This week I have parent conferences and I have been preparing for these meetings.  As kindergarteners going into first grade – every family wants to know how is their child doing; is their child ready?   I prepare a whole child snapshot to communicate where their child is at in cognitive development, social/emotional development, creative development, and physical development.

I was reminded this week as I looked at the cognitive development piece how much the arts work deeply to build critical brain processing capacities in children!  It is so powerful I am astonished more has not been written on it.  I am dumbfounded that school systems have not discovered the growth it can give those children who have delays.  The arts can raise achievement on levels that really matter for the life of a child.

During the year, I have collected different pieces of art and it provides me with such valuable information of how well this child is processing at very specific levels.  As I work with children on reading and writing – I can always go back to the arts and see how it reveals any processing issues and give me clues to providing what is missing in a child's development.   How incredible is that?  Art in and of itself – is an assessment tool.

Here's a quickie look at what I see and what I have come to understand through my studies – Reading, writing, and arithmetic require several foundational skills for success-

  • Discrimination – auditory, visual and haptic
  • Memory – auditory, visual, short term, long term, rote, and sequential

The arts build these so beautifully!  Just look at this fast picture of cognitive processing that is required in these simple activities:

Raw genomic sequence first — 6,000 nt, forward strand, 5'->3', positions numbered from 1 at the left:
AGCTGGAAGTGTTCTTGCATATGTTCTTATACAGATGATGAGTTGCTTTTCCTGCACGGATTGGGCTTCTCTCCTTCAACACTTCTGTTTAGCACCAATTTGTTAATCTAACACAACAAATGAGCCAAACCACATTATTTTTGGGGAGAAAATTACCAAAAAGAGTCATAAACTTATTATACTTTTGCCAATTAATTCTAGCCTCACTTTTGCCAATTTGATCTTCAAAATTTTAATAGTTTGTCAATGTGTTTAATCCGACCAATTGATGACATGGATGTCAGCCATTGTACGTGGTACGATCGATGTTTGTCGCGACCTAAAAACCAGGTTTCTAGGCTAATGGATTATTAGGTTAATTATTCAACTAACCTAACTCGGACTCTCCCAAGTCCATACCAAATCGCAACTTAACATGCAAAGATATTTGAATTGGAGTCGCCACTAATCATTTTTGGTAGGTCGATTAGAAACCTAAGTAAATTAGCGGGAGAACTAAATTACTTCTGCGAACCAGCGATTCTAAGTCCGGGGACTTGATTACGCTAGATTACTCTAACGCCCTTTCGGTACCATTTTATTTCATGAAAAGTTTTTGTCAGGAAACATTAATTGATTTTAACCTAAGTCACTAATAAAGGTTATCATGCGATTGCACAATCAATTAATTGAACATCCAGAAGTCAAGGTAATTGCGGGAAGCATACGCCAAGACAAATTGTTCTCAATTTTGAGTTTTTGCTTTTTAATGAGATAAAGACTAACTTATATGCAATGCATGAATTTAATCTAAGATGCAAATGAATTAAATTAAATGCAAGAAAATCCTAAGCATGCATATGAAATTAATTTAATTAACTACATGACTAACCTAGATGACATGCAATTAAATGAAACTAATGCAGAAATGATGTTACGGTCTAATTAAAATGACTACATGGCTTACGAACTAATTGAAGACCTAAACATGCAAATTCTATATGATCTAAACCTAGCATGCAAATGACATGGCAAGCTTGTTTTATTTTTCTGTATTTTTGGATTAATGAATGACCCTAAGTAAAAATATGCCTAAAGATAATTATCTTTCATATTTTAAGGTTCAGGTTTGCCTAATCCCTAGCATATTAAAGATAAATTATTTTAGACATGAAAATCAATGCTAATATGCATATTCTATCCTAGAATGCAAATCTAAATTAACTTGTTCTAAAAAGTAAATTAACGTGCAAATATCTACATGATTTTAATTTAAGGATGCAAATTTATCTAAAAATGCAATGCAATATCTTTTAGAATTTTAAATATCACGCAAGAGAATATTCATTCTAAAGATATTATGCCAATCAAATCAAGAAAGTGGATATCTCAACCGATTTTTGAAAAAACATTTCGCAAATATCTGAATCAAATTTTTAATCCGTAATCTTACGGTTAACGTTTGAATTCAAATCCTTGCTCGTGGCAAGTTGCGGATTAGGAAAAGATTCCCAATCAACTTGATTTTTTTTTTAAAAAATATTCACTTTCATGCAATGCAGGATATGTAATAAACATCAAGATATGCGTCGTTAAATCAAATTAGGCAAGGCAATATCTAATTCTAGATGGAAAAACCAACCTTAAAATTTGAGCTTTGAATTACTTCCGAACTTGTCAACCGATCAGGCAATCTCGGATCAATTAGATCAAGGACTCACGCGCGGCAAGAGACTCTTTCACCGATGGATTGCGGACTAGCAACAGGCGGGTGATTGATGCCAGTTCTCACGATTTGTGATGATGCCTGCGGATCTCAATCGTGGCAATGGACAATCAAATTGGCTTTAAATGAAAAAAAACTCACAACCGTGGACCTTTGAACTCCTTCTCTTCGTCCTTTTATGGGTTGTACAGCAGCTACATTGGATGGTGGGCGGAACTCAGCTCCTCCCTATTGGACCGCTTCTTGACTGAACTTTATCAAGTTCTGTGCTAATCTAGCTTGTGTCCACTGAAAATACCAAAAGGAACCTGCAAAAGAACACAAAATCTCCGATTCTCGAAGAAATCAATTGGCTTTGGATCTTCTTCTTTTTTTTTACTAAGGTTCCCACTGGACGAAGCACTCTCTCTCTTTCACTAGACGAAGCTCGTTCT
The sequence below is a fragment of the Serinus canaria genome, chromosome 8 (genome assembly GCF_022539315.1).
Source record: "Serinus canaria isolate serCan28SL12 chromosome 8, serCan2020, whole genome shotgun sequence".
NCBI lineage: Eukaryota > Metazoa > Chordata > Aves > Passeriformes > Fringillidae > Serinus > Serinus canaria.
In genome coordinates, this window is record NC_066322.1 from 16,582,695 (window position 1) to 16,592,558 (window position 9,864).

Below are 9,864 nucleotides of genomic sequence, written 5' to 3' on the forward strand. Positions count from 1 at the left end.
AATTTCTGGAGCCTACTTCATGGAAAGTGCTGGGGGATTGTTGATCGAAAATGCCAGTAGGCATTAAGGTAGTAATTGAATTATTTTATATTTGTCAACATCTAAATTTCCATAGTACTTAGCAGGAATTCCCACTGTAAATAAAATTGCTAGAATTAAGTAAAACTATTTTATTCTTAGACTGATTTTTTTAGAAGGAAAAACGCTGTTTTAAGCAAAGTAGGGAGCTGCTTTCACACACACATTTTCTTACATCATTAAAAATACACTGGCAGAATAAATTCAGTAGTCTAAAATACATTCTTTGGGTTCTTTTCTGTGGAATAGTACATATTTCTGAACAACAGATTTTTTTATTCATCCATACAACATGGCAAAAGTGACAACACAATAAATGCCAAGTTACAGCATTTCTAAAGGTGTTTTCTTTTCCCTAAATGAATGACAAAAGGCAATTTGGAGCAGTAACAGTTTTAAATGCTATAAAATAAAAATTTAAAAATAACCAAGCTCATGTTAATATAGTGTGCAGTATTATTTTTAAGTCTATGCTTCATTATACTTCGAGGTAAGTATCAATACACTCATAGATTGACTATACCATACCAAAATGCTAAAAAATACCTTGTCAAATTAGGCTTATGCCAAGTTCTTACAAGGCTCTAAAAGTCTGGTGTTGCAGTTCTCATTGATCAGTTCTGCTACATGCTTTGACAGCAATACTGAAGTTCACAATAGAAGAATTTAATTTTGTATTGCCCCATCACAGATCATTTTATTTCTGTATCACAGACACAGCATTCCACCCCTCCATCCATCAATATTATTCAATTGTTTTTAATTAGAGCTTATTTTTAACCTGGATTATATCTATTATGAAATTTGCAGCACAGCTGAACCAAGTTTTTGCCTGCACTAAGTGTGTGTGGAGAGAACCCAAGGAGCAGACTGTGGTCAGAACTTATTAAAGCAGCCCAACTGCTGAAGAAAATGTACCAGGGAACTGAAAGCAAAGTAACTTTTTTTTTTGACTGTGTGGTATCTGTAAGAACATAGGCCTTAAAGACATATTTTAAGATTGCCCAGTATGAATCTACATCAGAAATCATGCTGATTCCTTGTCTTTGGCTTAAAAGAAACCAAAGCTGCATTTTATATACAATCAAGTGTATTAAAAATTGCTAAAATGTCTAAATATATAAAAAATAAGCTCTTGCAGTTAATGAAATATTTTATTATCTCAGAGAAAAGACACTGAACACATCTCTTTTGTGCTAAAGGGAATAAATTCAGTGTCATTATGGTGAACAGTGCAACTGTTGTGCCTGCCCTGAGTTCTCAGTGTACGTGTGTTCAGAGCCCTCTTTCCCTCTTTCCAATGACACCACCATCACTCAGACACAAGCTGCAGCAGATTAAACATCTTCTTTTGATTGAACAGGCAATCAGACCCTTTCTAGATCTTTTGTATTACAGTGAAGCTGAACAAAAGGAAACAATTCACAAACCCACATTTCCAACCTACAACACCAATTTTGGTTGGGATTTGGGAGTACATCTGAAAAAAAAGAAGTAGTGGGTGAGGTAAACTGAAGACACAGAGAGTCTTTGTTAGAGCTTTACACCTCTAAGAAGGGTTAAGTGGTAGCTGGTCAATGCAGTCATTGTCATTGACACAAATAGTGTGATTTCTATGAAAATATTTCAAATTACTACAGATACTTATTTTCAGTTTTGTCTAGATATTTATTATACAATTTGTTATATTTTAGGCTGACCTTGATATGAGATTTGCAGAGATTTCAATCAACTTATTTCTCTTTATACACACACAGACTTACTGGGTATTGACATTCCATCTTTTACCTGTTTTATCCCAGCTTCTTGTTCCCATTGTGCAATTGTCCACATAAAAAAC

Guided Drawing:

  1. Requires auditory perception – to interpret what is heard and follow the directions.
  2. Requires auditory memory – to take information presented orally and process that information.
  3. Requires visual memory – to actively retain visual information presented and process that image.
  4. Requires visual discrimination – to discriminate shapes and instructions visually in terms of foreground, background, form, size, and position in space.
  5. Requires sequential memory – to follow oral and visual instructions in order of presentation

Creating a multi-step Art Project: (such as Habitats, constructions, collages, etc)

  1. Requires receptive memory – to actively retain physical features of project and associated relationships
  2. Requires sequential memory – to recall and process instructions in order of presentation
  3. Requires short term memory – to recall teacher guidelines
  4. Requires visual discrimination – to relate to the field of construction, objects, and their positions.
  5. Requires auditory memory – to process effectively the instructions presented orally
  6. Requires auditory perception – to interpret and follow oral instructions

Oral Storytelling and Acting Out Fairy Tales:

  1. Requires auditory discrimination – to hear and identify words spoken
  2. Requires auditory perception – to recognize and interpret what is being spoken for meaning
  3. Requires auditory memory – to take in words spoken orally and process it for meaning and recall what was heard
  4. Requires sequential memory – to recall, in order, the events in the story
  5. Requires long term memory – to retrieve the story and recall it effectively


Another amazing fact!  The integration of the arts provides what children need at an individualized level.  When you guide children in a drawing – each child's work is reflective of where they are at on the developmental spectrum.  The children who lag in fine motor and visual discrimination skills need guided drawing as a pre-cusor to reading and writing.  Guided drawing trains the eyes and hands.  There is no need to form special pull out groups – all levels get addressed by the very nature of the activity and its deeper ability to pull out individual creative expression!

I will write more about my thoughts and ideas about what art processes I bring regularly and why I bring them.  I have had three interns in my classroom this year and the gift of that has been the reflection of what I do and why.  I know why but I don't always explain it on the deeper levels.  It is so exciting to have eager ears in your classroom.

Have a wonderful week!